MARATHON, TEXAS—Newspapers guests read at the Eve’s Garden Organic Bed & Breakfast and Ecology Resource Center will definitely get recycled. In fact, they may even end up in a wall or one of the many domed structures at the five-room inn here in Marathon, Texas. The owners—Kate Thayer and Clyde Curry—don’t like to waste anything. Bottles and cans are recycled, kitchen and yard waste are composted, and energy is saved when sheets and towels are hung out to dry on a clothesline.
When you put the words “organic” and “ecology” in your inn’s name, you are expected to deliver and that is what Thayer and Curry have done. They have run their inn in the high mountain desert of West Texas for five years now. Their inn is small but growing. Thayer says two rooms will be added to the property soon. The core of the inn complex is a main house that is more than 100 years old. It has since been added onto and surrounded by papercrete, a mixture of recycled paper and Portland cement.
Papercrete has also been used to construct some of the other structures at the inn. It is lightweight and obtains it insulating value because of the air pockets left inside the cement. Adobe style and strawbale construction techniques have also been employed. The Garden Room at the inn, for example, features classical vaults, arches and domes to create an old Mexico feel. It was made from strawbale and papercrete bricks. The Lotus Suite, also constructed with papercrete, features classical vaulted architecture, a domed ceiling and stained glass windows.
Energy Savings Are Significant
“The rooms are very quiet and require about one-fourth the energy compared to other rooms their size,” Thayer says. “With papercrete, there is no air leakage at all.”
To further conserve energy, compact fluorescents are used and excess thermal energy from the greenhouse is used to heat the water for the inn’s lap pool. Water is a luxury in a desert environment so greywater is used to help grow plants.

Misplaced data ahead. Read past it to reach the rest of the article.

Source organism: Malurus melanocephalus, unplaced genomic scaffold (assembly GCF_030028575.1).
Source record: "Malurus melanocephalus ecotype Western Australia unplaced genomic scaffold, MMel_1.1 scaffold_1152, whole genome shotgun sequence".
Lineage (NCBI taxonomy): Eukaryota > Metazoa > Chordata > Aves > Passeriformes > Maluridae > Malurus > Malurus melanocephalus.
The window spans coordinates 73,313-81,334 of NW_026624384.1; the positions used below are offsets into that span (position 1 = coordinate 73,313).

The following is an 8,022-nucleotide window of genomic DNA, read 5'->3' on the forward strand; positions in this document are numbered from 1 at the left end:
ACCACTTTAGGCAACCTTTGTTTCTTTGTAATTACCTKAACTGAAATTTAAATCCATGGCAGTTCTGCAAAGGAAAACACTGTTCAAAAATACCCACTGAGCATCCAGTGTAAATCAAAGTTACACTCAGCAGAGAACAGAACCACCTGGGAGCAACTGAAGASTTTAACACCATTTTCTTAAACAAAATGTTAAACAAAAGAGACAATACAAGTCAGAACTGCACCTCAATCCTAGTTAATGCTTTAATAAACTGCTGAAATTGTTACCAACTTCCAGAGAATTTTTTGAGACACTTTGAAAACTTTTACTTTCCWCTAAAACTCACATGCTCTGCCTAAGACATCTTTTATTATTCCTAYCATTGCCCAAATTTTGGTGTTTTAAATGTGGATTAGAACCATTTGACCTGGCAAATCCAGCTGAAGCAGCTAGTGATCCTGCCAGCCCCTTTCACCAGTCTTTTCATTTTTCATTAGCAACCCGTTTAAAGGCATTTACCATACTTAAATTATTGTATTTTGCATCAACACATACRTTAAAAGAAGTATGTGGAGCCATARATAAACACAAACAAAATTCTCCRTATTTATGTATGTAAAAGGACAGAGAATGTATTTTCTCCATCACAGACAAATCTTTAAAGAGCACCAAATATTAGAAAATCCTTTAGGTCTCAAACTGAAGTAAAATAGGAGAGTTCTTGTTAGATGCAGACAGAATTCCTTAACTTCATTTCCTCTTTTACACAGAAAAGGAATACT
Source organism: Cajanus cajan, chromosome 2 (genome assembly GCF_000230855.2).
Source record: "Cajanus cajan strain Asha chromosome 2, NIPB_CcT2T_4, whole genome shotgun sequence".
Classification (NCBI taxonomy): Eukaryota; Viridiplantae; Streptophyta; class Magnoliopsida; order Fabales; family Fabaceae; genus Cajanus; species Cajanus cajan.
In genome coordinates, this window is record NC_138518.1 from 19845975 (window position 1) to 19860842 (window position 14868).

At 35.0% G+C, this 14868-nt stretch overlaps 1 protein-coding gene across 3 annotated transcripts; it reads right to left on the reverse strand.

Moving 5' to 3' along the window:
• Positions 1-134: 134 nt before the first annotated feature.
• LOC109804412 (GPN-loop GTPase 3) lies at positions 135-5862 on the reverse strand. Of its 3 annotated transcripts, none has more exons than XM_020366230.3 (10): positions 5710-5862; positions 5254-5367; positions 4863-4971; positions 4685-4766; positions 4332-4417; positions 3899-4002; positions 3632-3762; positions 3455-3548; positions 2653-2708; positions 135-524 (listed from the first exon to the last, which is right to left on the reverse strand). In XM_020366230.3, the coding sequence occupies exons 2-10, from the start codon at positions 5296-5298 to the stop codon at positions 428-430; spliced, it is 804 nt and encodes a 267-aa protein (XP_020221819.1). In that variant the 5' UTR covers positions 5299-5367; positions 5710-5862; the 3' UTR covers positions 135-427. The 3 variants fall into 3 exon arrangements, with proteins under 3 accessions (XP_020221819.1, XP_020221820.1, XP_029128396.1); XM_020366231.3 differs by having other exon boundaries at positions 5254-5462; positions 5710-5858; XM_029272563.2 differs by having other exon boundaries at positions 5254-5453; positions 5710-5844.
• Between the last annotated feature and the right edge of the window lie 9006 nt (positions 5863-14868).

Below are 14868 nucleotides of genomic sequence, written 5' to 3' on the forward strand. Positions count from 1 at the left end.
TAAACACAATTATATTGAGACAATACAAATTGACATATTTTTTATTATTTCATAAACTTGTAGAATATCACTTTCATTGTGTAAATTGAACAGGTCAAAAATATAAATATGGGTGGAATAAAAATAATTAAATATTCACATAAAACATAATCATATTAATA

“My shower water helps to grow a tree and another greywater drain leads to a trough that feeds some roses,” Thayer says.
In the inn’s 4,000-square-foot greenhouse, organic vegetables and flowers are grown. Some of those vegetables end up in the gourmet dishes served during breakfast. The flowers decorate the inn and are used by Thayer for her “Flowers by Kate” business. A second greenhouse is planned.
Efforts to Buy Local Goods
Thayer says they try to buy local goods as much as possible but it can be a challenge in a town of just 600 people.
“We want to inspire people with the things we are doing,” she says. “We are trying to show people what they can do, too.”
The majority of the inn’s guests are from Texas and many of them have environmental interests. All of the inn’s guests experience an architectural style that is a mixture of old Mexico and the Middle East. There is also no shortage of color. In fact, rainbows have nothing on Eve’s Garden Organic Bed & Breakfast and Ecology Resource Center.
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Glenn Hasek can be reached at firstname.lastname@example.org.